Aggressive campaigns are nothing new to presidential elections. It is imperative for the public to favor one candidate over another — this is the basis of how the elections work. However, the means for swaying the public has grown increasingly distasteful, especially in the current 2016 election. The two presidential hopefuls, Hillary Clinton and Donald Trump, are both guilty of pushing the envelope. Questions of character are common — lately, they have been timed to a tee and edge on outright smear campaigning.
A little more than a week before the final presidential debate, the Official Team Trump page released a 30-second video on Twitter, raising questions about Hillary Clinton’s health. The clip features footage of Clinton coughing and receiving walking assistance from others. A narrator makes serious claims that Clinton “doesn’t have the fortitude, strength or stamina” to serve our country.
The timing is not coincidental. As we approach the last debate of the election cycle and with Election Day looming closer, both candidates must spread their influence as far as possible. Intended focuses have been speculated for each debate, though those seem largely forgotten once the candidates come onto the stage together.
During the first debate, Trump could have focused on appealing to women and minority voters to seal those gaps in his approval ratings. Instead, much of his talking time focused on attacking Clinton’s character and history. Likewise, Clinton spent significant time responding to Trump’s claims, rather than focusing on policy questions.
These personal attacks are snowballing out of control. With one attack comes another in retaliation and a nearly unstoppable cycle begins. This constant back-and-forth can quickly derail discussion time, which should be dedicated solely to national issues and serious questions of moral judgment. Instead, the two debates have offered the public only glimpses of real discussion wedged around constant firing of insults. This often boils down to petty arguing.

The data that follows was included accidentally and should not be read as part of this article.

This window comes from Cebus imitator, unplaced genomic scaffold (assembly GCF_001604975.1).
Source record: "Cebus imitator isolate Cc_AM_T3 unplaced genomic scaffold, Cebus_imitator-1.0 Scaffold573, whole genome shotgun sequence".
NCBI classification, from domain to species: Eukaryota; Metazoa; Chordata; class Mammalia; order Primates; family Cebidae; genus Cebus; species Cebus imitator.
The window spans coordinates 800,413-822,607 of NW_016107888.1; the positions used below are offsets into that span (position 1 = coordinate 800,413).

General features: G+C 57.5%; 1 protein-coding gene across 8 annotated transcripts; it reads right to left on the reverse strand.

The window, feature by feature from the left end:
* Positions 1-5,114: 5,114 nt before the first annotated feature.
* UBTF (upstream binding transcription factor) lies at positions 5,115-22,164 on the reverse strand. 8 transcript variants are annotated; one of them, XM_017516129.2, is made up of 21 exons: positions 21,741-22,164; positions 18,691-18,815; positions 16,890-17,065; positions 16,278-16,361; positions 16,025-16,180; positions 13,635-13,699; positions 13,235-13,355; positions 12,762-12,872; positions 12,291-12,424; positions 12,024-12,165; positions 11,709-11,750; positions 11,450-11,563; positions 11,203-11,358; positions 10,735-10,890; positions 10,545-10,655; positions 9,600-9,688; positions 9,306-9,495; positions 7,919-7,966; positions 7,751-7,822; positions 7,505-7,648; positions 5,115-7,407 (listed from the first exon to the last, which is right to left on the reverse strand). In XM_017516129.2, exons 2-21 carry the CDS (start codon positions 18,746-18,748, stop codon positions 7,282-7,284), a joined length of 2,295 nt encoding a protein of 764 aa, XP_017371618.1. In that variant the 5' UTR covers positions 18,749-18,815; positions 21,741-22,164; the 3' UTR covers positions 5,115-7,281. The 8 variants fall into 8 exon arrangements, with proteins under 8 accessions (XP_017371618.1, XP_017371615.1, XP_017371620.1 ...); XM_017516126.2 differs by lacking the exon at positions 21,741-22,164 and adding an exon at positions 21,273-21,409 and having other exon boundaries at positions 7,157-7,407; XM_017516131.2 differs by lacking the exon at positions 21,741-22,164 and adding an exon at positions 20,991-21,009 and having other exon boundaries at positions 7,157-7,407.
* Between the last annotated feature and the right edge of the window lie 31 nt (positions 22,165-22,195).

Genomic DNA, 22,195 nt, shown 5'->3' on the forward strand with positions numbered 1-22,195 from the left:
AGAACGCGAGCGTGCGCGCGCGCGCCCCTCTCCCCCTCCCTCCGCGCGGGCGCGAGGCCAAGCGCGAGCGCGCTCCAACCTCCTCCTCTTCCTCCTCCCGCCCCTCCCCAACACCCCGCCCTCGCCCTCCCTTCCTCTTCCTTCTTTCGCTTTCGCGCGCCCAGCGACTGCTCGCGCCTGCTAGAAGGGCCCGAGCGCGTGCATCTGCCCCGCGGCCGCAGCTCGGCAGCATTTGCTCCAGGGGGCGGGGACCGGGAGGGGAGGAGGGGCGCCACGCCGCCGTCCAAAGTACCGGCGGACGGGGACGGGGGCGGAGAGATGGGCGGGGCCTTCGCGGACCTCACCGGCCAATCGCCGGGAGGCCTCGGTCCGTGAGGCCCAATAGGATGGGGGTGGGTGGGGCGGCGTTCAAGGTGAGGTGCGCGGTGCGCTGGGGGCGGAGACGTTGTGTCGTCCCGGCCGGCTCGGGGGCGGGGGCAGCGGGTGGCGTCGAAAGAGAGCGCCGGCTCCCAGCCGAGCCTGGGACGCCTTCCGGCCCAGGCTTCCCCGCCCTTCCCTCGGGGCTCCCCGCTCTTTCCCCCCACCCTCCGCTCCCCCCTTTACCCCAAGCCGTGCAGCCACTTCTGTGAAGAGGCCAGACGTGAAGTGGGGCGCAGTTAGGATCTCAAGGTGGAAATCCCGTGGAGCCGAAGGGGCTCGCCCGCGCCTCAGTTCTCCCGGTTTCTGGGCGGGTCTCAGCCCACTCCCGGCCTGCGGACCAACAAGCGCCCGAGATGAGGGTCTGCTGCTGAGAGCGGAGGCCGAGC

The timing of larger scandals may be most detrimental — for example, leaked video of Trump’s alleged claims of sexual assault on women and photographs of Clinton looking haggard to raise question of health concerns. These complications often arise just in time for major appearances or televised discussion, which blocks significant time to explore the candidates’ platforms.
It is difficult for undecided voters to make their decision when platforms are clogged by bickering. Rather than debating what the candidates truly believe in, casual conversation among peers often reduces to the biggest scandals blown up through media. How many times have we heard about Clinton’s emails? Even the most insignificant arguments are given coverage — Trump’s hand size was once deemed important enough to warrant several news articles.
There is a place in the election process for some of these concerns. Questions of character surely have standing, especially in light of potential sexual assault or compromised national security. The degree to which we discuss and advertise them, however, is excessive. Too often, conversation becomes unhinged and the public must listen to the same issues on repeat, or threats of new ones surfacing. Problems of little relevance or substance should be shortly addressed, if at all. Then, we need to push attention back to the real problems in our country.